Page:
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How Can Indiana Overcome Its Substantial Offseason Departures?

Can the Hoosiers find a way to replace players like Blackmon and Bryant?

NCAA Basketball: Michigan State at Indiana Brian Spurlock-USA TODAY Sports

Last season was a disaster for the Indiana Hoosiers. It was a frustrating final season with Tom Crean that led to another March without an NCAA Tournament appearance. Something that simply won’t cut it for fans in Bloomington.

Indiana may have had some bright moments (beating Kansas and North Carolina was nice), but those were few and far between. In fact, the disastrous performances against teams like Fort Wayne and Nebraska will likely remain on the minds of fans for years to come. Unfortunately, there have been more than a few moments that Hoosier fans would like to forget over the last few seasons, to say the least.

But now, the hope is that new head coach Archie Miller can get things moving in the right direction. He’s certainly shown that on the recruiting trail so far, keeping Indiana’s 2017 class together and adding some huge pieces for 2018 and beyond.

However, whether fans want to admit it or not, Miller is going to have to start his tenure with Crean’s pieces. And after losing so many major contributors this offseason, fans have to wonder what that will mean for the team’s chances this season.

It’s important to realize just how severe those offseason departures are as well. Indiana will be losing OG Anunoby, James Blackmon, and Thomas Bryant to early NBA Draft declarations and Grant Gelon to transfer. While Gelon didn’t project to be a contributor for the Hoosiers this season, the other three were starters and will be sorely missed.

The most significant of those three will be Bryant, who averaged 12.6 points, 6.6 rebounds, and 1.5 blocks per game last season and had an impressive 17.2 defensive rebounding rate. In a Hoosier frontcourt that saw inconsistent play, he was the one player that Crean and his staff could lean on routinely.

Anunoby and Blackmon were also major contributors for the Hoosiers. While both struggled with injury issues, Anunoby was a first round pick earlier this summer and Blackmon led the team in scoring and was a former five-star recruit. Those aren’t the kind of contributors that are easily replaced.

But, ready or not, Miller and his staff will have to find a way to move on without those four players this season. And they will have to do it with a fanbase that’s desperate for success after a mixed last decade of basketball.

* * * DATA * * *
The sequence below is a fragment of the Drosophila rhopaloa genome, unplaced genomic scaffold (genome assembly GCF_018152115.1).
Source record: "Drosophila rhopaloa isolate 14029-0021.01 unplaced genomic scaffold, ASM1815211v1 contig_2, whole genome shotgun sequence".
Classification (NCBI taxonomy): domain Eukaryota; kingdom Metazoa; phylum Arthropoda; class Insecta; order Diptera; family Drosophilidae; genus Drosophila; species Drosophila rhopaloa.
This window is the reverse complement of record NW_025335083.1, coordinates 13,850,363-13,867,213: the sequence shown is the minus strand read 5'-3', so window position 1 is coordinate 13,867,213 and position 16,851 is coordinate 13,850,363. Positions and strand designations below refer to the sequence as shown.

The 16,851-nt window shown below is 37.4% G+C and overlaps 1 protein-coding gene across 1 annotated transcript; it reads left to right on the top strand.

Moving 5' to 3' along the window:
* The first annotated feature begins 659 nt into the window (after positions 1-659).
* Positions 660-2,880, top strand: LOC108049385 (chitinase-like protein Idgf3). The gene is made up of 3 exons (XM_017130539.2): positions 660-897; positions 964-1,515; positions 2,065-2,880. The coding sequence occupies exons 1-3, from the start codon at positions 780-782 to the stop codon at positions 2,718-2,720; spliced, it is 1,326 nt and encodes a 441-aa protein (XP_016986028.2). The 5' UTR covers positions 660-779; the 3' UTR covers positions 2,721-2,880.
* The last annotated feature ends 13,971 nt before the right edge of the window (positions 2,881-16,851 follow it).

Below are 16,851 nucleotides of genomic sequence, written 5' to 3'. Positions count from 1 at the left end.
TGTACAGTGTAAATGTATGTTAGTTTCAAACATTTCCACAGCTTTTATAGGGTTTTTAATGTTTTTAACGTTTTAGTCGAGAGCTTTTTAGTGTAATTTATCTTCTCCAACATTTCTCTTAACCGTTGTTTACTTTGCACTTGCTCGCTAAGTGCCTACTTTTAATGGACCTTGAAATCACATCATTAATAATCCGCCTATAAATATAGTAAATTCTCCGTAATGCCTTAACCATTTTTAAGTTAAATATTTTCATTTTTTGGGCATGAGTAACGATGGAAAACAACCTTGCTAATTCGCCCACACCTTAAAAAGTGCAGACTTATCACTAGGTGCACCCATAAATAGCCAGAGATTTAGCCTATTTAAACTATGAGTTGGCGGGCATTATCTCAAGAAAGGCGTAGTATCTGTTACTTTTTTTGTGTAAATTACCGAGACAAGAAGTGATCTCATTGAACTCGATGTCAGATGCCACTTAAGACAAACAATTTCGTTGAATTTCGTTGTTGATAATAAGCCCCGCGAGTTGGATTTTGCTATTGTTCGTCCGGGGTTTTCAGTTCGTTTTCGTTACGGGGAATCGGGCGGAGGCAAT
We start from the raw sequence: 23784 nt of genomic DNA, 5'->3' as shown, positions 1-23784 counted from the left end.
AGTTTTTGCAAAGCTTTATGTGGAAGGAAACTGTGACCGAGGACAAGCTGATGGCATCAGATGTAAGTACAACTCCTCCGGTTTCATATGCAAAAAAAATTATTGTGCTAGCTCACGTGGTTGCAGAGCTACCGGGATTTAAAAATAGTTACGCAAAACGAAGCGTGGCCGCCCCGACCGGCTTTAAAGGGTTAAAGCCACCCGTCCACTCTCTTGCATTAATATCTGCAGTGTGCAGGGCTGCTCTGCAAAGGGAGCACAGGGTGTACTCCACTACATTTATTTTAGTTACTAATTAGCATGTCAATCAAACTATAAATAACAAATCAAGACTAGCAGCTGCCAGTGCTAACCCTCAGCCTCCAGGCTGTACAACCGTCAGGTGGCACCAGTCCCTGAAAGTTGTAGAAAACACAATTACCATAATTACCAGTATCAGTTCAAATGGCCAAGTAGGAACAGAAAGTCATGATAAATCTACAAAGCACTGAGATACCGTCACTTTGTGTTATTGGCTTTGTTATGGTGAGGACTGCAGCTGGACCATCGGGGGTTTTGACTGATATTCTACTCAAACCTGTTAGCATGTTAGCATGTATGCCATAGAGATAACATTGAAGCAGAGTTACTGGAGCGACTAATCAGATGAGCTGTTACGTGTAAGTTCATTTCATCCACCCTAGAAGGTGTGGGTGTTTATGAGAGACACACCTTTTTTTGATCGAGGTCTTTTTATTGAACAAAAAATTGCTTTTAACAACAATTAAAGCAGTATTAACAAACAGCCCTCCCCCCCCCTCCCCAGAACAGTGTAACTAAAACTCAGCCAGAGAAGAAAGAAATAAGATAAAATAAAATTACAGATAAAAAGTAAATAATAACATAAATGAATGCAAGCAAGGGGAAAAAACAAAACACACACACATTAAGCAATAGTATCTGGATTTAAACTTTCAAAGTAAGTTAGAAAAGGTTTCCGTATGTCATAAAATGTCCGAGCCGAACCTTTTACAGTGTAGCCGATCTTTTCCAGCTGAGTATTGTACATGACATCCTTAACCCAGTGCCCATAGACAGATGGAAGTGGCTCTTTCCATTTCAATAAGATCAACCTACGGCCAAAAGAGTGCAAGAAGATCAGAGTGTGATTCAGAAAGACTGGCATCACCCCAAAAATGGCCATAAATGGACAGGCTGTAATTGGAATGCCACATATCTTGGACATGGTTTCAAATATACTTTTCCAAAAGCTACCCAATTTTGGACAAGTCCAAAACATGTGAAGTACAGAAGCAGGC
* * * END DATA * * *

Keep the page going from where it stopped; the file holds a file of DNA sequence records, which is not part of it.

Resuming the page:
So, can Miller and his staff get the job done?

The simple answer here is yes, it’s possible. Miller has the pieces to not only replace these three players (again, Gelon isn’t a noticeable loss), but improve a roster that only went 18-16 last season and missed the NCAA Tournament.

But, if Indiana is to overcome those departures, it will need to use a mixture of experience and talent to get the job done. That should start with seniors Robert Johnson and Josh Newkirk returning in the backcourt. Neither will be as good as Blackmon, but both are proven Big Ten starters and known commodities. While they don’t have the potential of others, they should give Miller a solid base in his lineup.

After that, Miller will have to hope that Collin Hartman is ready to return from his injury and that De’Ron Davis and Juwan Morgan are ready to take a step forward in the frontcourt. Given the talent of Davis and Morgan and what Hartman did before his injury, none of these are crazy assumptions. Add in younger players like Devonte Green and Curtis Jones and a talented 2017 recruiting class and Indiana could have depth too.

However, there’s little debating that the scenario above is an optimistic view for next season’s Hoosiers. To start, Indiana fails to return anyone who figures to be a star player. Sure, Davis and Morgan have gotten some hype and the freshmen could be good at some point, but will Indiana have any All-Big Ten players? Probably not. And that’s a big step back from players like Anunoby, Blackmon, and Bryant.

Additionally, even if Indiana has an intriguing mix of experience and talent, that might not be all that encouraging either. That’s because the returning experience hasn’t been all that productive and none of the incoming recruits are elite prospects. Simply put, there are a lot of pieces, but this looks more like a mesh of decent to solid players than a depth chart filled with proven starters and talented young bench options.

Indiana will have a chance to overcome its substantial offseason departures this season, but Miller and his staff will have their work cut out.